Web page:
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(Not) Using Docker on Windows


Windows Logo
I’m a Windows Boy. That’s it, I said it. My first computer was a DOS when I was 4. My father has programmed it to play a game if I write my name and press enter. At age 6 we installed Windows XP and a whole new world appeared in front of me.

I continued the normal path of Windows Vista (Why), Windows 7 (Thank G’d), Windows 8 (Mmmm), 8.1 (Ok, Ok, back to normal), and now Windows 10 (finally). I work with Windows Servers as well; Windows Server 2008 R2, 2012R2, 2016 and even Windows Server 2019.

I know Windows pretty well. I wrote C++ programs that interact with Windows Internals. Even wrote a small filter driver. I’ve installed and configured more Windowses than I could count.

So, following this introduction, you can see why my first thought was to install Docker on Windows.

Docker Logo

I asked another team, which had more practice using Docker, what they thought. They threw me away and told me I was being silly, “Docker should be only on Linux”. I asked why? there’s such a nice GUI for Windows..
Without a good explanation, I thought they were wrong and they just haven’t had any experience working on Docker for Windows. I went on installing Docker on Windows.

This is my story

The installation

First, you’ll need Windows Pro or Windows Server to install Docker. It won’t work on Windows Home. No problem, I thought, and updated my local version to Windows Pro. Then the installation went pretty smooth. The installation finished and a reboot was made.

Don’t they love reboots in Windows? It feels like there can be a good installation without a nice reboot at the end. Oh, your installation doesn’t require a reboot? That’s a petty…

After the reboot I opened up Docker and the nice GUI showed up. The Docker icon on the tray showed the “Loading and Unloading” animation for a few seconds. And it continued. And on and on and on. No worries I thought! Maybe another reboot will help? I preferred to ask my old good friend Google. They recommended installing WSL2. I had version 1 and I know 2 > 1 so 2 sounded like the correct way to go. After installing WSL2 (and rebooting) Docker started to work!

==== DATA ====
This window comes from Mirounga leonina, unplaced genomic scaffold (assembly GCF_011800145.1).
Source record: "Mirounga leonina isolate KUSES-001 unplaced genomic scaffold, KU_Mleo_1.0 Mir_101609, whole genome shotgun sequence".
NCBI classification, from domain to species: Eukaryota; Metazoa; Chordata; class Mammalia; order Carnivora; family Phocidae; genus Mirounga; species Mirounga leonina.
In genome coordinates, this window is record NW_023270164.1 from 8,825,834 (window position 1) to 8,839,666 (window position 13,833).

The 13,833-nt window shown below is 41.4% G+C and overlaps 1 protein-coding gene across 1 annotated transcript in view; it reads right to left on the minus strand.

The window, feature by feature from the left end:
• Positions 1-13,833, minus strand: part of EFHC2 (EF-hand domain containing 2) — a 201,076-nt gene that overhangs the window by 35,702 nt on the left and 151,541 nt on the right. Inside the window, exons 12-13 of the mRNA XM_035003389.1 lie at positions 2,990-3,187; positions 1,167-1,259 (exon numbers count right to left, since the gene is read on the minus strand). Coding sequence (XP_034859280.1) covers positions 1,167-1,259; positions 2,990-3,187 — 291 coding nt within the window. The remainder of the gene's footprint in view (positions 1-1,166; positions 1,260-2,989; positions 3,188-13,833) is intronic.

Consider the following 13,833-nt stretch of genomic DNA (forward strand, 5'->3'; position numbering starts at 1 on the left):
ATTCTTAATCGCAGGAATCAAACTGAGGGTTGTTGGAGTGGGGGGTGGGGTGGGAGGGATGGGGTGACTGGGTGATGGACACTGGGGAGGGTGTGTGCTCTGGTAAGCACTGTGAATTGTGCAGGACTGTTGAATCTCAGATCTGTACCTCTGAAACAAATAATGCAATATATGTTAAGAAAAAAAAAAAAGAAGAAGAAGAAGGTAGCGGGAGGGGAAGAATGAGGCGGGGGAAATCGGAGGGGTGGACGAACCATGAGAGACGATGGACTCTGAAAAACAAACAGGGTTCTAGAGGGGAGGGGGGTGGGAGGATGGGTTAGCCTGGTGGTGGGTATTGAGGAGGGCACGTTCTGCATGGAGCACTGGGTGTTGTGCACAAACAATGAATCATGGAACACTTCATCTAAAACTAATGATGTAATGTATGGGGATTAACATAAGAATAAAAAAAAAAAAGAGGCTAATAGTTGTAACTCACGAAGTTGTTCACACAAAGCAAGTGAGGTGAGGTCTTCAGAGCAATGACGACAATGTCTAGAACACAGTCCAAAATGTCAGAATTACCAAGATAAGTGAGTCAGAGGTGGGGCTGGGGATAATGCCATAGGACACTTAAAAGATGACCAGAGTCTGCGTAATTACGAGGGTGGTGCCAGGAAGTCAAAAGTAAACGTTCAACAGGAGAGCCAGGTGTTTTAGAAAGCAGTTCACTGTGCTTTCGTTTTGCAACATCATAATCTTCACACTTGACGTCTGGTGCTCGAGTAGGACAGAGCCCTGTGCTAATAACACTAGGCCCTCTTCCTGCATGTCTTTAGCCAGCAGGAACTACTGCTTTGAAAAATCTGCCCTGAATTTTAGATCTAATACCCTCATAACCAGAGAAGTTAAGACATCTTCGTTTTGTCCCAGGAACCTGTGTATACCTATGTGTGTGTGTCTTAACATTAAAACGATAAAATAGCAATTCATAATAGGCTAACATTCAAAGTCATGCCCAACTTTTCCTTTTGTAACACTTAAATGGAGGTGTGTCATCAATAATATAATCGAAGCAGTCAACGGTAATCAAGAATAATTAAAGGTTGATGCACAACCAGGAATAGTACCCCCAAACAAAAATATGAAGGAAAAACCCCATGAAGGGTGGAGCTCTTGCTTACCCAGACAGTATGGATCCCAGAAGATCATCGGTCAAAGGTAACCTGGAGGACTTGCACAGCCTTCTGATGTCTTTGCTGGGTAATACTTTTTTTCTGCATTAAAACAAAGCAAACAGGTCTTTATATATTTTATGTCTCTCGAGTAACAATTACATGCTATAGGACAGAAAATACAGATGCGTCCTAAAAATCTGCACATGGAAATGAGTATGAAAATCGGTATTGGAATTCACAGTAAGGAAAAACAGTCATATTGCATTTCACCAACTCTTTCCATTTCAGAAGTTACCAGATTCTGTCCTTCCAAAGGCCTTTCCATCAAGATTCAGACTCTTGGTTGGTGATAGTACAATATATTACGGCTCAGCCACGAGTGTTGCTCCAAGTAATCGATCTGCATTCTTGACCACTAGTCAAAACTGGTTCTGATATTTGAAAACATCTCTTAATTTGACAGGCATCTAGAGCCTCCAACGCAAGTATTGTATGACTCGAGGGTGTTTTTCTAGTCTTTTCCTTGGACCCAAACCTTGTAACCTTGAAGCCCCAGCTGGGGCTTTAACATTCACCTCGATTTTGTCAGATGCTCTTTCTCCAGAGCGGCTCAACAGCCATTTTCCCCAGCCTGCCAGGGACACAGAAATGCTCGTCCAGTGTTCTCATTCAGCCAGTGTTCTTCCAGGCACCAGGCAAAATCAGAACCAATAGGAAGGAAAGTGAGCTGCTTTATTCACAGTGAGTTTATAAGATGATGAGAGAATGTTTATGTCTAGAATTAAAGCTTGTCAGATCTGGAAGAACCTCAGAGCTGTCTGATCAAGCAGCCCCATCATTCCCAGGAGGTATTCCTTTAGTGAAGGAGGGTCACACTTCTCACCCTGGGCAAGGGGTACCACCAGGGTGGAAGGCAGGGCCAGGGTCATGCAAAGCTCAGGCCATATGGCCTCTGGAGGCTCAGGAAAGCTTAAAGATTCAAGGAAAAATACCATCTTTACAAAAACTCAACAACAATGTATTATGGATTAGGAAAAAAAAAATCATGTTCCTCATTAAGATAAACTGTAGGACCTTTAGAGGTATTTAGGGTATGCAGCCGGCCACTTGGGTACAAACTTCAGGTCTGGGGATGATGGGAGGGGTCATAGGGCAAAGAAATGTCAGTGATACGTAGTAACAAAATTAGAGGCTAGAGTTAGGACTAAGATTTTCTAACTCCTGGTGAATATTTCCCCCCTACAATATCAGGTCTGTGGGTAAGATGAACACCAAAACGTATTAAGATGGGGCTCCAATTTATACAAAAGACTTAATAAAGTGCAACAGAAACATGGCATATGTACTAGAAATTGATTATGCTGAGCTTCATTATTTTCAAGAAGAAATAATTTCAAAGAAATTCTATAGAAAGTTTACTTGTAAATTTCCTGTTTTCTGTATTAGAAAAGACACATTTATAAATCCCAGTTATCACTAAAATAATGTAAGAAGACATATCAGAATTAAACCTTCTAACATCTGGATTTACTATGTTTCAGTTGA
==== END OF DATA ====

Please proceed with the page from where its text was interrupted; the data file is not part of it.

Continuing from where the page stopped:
Docker Loading Logo

Looking backwards this was the first red flag. Too many things were “hard” at the installation phase. That shouldn’t happen.

The first run

After Docker started to work, everything else did it’s job correctly. Docker Build, Run, Load, Save and such worked as they should. But that only happened after Docker started running (obviously). Restarting Docker, or restarting Windows was nearly impossible to do straightforwardly. I almost always had to make 2-3 reboots until Docker was ready to work.

This was red flag #2, it’s like the G’d of Windows, Linux and Docker were shouting at me and I decided to ignore it.

The first bug

We have an app that sends packets over UDP. (Who hasn’t right?) The app worked perfectly outside Docker, but for some reason it didn’t work from inside a Docker container. After a few hours of debugging and logging and breaking and whatnot, we found out that Docker for Windows won’t pass any packet bigger than MTU from inside the container to the host. I mean, why? But fine, we changed the configuration so it would send packets of maximum MTU size and it fixed the issue.

This should have been the last red flag right? But no, we fixed the issue and everything else worked fine, when it worked, so why change anything?

The Last Straw

I wanted Docker to write all the logs to a file. A simple supported task. I read there was a simple configuration that you can tell Docker to route all stdout and stderr to a log file. You can even configure how many files and of what size they should be, pretty cool! I got stuck trying to understand where the files are. Really. Some said it was under %appdata% but nothing was there.